I went through a phase growing up when I was really into the saying “Don’t hate the player, hate the game.” I’m not sure where I first picked it up, but it had just the right amounts of flippant attitude and pseudo-profundity that young James was really into. So I said it a lot. Like annoying a lot. In situations when it didn’t really make all that much sense.

I mention this because I recently heard that phrase again somewhere, and upon a Google search, found that it originated from Ice-T’s 1999 song “Don’t Hate the Playa.” So I just wanted to tell everyone whom I annoyed with that phrase, don’t hate the player, hate Ice-T.

But back to the game. This idea of representing situations as a game is far more prevalent than just in 20th century rap. Game theory is a relatively new but now ubiquitous way of thinking about the social world. It is now standard curriculum in the fields of economics and psychology, but even students from other disciplines will have encountered some form of it in their lives.

For example, the prisoner’s dilemma is an idea that is so ingrained in our world that most people are at least aware of its general premise. To simplify, the dilemma suggests a situation in which two people both acting in self-interest can lead to a situation that is worse off for both parties than if they had cooperated with each other.

This can be applied to real-life situations, such as an arms race among nations. The best scenario for every nation would be to live in a world without any weapons of mass destruction, but from the perspective of any single nation, it is better to have such weapons regardless of whether others do or not. Every nation thinks the same way, and therefore we have a world filled with such weapons, which is worse off for everyone.

Of course, this is an oversimplification, and experiments involving the dilemma do suggest a more complicated result. But I do think that most people come away with the take that games in life are ultimately doomed to result in such a non-ideal scenario. We live in an economic system that tells us that being self-interested is the only rational and even morally correct — Ayn Rand, anyone? — basis of action. Whether genuine altruism is even possible is itself a point of debate.

Even as we criticize imperfect cultures or systems, no one is willing, or perhaps able, to make the commitment towards anything different. We seem to have no choice but to accept the imperfect world as it is. Somewhere Ice-T spits out, “I didn’t choose the game, the game chose me.”

I’m a naturally cynical person, and this way of thinking about the world has always intuitively made sense to me. And I do think that in the big picture, this way of considering situations seems most applicable. There’s a reason why socialist economies fail, why the world can’t figure out climate change, why competition is the only form of social interaction that can last.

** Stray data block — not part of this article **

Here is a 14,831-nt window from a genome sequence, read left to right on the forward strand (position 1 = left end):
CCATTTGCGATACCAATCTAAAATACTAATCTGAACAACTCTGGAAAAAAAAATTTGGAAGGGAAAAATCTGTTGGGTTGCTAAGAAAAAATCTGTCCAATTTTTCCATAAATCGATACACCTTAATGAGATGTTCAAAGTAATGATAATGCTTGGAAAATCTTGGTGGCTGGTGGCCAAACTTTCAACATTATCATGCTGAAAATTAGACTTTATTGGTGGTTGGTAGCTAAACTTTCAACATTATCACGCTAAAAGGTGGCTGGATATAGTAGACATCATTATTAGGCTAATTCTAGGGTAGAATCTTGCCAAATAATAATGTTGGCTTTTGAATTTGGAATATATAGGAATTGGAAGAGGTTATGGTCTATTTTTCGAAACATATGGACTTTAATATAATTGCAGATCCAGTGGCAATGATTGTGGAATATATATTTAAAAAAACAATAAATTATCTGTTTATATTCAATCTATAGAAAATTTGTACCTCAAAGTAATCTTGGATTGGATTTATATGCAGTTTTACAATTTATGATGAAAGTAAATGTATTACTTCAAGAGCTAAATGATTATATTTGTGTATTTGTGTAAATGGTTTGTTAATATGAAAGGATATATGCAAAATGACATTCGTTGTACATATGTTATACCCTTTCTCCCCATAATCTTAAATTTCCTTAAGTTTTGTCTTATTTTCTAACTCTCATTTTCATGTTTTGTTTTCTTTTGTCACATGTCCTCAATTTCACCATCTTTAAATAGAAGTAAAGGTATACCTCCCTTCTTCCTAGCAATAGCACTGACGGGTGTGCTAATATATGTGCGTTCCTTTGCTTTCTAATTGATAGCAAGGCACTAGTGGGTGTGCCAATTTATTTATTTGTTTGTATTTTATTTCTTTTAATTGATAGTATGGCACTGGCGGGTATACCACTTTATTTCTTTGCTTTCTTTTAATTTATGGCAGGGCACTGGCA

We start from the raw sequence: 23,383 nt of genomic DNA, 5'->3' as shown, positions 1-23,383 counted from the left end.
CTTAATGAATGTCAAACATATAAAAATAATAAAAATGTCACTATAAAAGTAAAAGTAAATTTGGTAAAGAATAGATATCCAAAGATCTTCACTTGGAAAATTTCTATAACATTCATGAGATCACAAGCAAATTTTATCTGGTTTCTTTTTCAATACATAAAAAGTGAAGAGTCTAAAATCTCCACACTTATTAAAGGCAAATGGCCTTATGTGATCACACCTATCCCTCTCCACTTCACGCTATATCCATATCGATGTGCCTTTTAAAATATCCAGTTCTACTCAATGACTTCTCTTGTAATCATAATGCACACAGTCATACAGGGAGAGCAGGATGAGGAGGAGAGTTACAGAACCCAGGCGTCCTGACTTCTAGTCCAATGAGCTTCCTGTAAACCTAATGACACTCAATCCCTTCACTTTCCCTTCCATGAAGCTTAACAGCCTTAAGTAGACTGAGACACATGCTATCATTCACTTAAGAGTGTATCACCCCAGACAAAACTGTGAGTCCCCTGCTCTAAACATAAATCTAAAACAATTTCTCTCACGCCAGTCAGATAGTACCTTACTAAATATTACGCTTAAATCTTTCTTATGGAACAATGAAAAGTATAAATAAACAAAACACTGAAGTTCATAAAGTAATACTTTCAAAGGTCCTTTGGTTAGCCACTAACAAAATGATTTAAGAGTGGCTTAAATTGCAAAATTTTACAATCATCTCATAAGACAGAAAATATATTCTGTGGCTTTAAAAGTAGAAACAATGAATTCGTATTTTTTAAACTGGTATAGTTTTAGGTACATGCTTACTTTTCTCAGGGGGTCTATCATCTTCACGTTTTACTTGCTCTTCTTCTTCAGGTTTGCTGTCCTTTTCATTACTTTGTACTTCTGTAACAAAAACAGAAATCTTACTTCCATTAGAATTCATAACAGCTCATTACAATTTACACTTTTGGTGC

But I think it’s dangerous to extend this mentality to our individual lives, to assume that such selfishness is the only rational basis of action we can and should have. Of course, trust is something to be earned, but it is also something we should afford others. I find it fascinating that the handshake is thought to have originated as a gesture of peace — an indication that no weapon was held. And I do think that we are all capable, that we should be capable, of extending a hand first, even if we end up worse off for it sometimes.

I suppose one could call this, “naivety.” But even if it turns out to be ultimately wrong, I think that this faith that others will reciprocate our goodwill is necessary in our world. Accepting defecting as the only rational option in all cases, thereby creating a world in which no one can be criticized or morally blamed for any action pertaining to self-interest is surely undesirable.

The standard, even if it is an ideal that could never be met, ought to be a world in which we come together to make it better for ourselves, where collective action problems can be resolved through individuals’ willingness to trust people. And so we ought to go on believing that selfishness should remain an object of condemnation. Or else the only world possible would be the confines of our own cell, each of us looking across the row at others’ empty gazes, alone, shrugging, all of us protesting that we had no other choice.

JAMES LEE is a College junior from Seoul, South Korea, studying English and Philosophy, Politics, and Economics. His email address is jel@sas.upenn.edu. “The Conversation” usually appears every other Monday.

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